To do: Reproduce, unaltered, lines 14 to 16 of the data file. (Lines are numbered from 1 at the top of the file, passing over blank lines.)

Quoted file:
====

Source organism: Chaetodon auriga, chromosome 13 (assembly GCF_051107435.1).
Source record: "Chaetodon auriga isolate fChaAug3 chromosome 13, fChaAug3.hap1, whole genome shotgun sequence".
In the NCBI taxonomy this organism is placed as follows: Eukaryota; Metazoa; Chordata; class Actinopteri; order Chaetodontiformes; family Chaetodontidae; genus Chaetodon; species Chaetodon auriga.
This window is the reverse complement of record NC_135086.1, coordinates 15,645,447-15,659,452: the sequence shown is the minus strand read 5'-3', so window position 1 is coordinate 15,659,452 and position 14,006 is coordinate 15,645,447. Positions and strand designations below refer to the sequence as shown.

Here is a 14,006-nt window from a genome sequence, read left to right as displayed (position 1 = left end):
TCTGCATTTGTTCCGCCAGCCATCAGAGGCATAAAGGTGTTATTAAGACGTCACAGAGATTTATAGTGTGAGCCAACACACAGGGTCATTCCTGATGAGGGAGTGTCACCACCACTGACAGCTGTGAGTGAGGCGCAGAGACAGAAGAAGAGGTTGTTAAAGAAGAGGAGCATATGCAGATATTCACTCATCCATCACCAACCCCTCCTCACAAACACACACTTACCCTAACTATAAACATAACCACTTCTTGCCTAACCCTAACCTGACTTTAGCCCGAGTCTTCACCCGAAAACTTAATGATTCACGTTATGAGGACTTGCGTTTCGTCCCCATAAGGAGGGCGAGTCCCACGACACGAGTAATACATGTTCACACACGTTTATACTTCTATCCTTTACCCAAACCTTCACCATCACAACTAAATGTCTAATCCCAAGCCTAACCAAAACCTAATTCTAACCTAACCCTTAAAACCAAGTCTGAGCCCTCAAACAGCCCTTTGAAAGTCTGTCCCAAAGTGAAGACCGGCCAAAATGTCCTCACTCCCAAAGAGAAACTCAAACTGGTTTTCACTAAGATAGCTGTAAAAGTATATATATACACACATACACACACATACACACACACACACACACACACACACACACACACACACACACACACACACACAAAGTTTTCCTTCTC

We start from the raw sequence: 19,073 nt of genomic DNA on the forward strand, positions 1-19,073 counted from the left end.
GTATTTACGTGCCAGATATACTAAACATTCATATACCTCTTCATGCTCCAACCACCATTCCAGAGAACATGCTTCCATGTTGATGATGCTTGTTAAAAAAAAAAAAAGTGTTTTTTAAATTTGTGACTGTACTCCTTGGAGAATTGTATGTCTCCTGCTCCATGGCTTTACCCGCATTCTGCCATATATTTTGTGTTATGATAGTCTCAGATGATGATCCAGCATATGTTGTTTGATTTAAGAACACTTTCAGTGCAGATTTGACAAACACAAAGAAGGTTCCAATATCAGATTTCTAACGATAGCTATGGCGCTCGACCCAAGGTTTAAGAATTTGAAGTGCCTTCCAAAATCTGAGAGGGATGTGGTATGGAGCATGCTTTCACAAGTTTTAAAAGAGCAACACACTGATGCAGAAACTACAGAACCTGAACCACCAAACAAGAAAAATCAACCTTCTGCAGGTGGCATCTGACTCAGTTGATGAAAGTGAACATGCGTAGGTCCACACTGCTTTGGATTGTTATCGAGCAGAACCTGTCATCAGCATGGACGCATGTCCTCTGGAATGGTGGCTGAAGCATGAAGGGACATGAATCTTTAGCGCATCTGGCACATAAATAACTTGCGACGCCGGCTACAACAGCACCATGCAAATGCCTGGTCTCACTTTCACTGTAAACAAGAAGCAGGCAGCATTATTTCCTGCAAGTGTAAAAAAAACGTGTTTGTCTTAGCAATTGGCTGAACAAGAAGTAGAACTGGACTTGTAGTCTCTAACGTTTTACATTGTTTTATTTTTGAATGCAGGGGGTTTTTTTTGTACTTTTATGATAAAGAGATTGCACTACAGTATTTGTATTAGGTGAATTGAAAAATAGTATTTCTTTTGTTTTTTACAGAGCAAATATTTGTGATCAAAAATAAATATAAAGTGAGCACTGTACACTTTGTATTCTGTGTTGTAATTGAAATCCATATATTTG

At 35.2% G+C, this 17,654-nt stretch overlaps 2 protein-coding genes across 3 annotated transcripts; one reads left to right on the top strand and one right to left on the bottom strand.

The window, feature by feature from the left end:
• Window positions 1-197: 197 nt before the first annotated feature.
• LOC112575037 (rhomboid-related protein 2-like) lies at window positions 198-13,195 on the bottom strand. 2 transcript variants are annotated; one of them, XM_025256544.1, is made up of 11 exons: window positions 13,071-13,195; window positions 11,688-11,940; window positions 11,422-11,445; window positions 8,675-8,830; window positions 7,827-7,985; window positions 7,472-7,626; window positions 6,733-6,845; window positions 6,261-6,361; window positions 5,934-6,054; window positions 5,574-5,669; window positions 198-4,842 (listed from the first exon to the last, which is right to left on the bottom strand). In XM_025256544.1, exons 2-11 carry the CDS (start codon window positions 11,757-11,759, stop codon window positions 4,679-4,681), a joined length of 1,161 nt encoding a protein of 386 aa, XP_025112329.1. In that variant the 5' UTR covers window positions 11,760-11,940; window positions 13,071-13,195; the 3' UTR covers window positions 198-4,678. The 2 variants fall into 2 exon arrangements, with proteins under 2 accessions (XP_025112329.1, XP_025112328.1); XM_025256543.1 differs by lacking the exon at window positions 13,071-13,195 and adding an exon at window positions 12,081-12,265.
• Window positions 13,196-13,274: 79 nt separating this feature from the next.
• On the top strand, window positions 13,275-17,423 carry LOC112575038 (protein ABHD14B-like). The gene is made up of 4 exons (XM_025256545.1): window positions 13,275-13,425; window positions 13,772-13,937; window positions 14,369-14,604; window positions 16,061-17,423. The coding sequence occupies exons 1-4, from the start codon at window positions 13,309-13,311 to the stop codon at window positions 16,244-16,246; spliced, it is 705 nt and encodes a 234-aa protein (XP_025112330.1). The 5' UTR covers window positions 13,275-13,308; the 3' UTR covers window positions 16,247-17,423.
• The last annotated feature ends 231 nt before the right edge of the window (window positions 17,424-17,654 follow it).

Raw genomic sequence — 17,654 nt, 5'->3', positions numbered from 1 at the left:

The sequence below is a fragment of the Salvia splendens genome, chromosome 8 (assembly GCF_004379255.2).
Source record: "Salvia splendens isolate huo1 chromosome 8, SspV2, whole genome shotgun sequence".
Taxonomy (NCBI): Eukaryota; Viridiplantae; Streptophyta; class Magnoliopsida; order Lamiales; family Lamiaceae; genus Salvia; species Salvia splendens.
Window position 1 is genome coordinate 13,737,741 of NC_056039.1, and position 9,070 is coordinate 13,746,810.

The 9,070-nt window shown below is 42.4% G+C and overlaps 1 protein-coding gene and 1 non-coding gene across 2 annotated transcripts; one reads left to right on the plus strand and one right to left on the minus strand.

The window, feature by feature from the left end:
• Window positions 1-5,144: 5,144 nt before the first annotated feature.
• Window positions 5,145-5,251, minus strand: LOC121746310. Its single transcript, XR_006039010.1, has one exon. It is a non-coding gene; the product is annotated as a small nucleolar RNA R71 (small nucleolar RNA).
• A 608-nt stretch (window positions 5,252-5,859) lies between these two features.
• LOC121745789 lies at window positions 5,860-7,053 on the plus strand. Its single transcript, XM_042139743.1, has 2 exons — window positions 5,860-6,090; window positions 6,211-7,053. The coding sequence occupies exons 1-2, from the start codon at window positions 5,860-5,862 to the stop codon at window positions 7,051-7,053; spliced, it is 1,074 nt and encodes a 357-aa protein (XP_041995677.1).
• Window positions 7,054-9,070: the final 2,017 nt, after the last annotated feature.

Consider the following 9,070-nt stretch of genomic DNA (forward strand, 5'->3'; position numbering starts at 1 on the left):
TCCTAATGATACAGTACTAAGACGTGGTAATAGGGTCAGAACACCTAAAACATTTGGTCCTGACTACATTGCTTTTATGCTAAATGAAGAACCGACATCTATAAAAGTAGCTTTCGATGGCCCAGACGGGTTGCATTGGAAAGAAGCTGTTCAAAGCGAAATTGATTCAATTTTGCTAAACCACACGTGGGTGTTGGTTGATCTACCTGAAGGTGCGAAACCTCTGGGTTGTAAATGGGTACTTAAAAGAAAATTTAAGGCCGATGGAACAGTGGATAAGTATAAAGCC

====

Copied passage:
• On the top strand, window positions 13,275-17,423 carry LOC112575038 (protein ABHD14B-like). The gene is made up of 4 exons (XM_025256545.1): window positions 13,275-13,425; window positions 13,772-13,937; window positions 14,369-14,604; window positions 16,061-17,423. The coding sequence occupies exons 1-4, from the start codon at window positions 13,309-13,311 to the stop codon at window positions 16,244-16,246; spliced, it is 705 nt and encodes a 234-aa protein (XP_025112330.1). The 5' UTR covers window positions 13,275-13,308; the 3' UTR covers window positions 16,247-17,423.
• The last annotated feature ends 231 nt before the right edge of the window (window positions 17,424-17,654 follow it).

Raw genomic sequence — 17,654 nt, 5'->3', positions numbered from 1 at the left: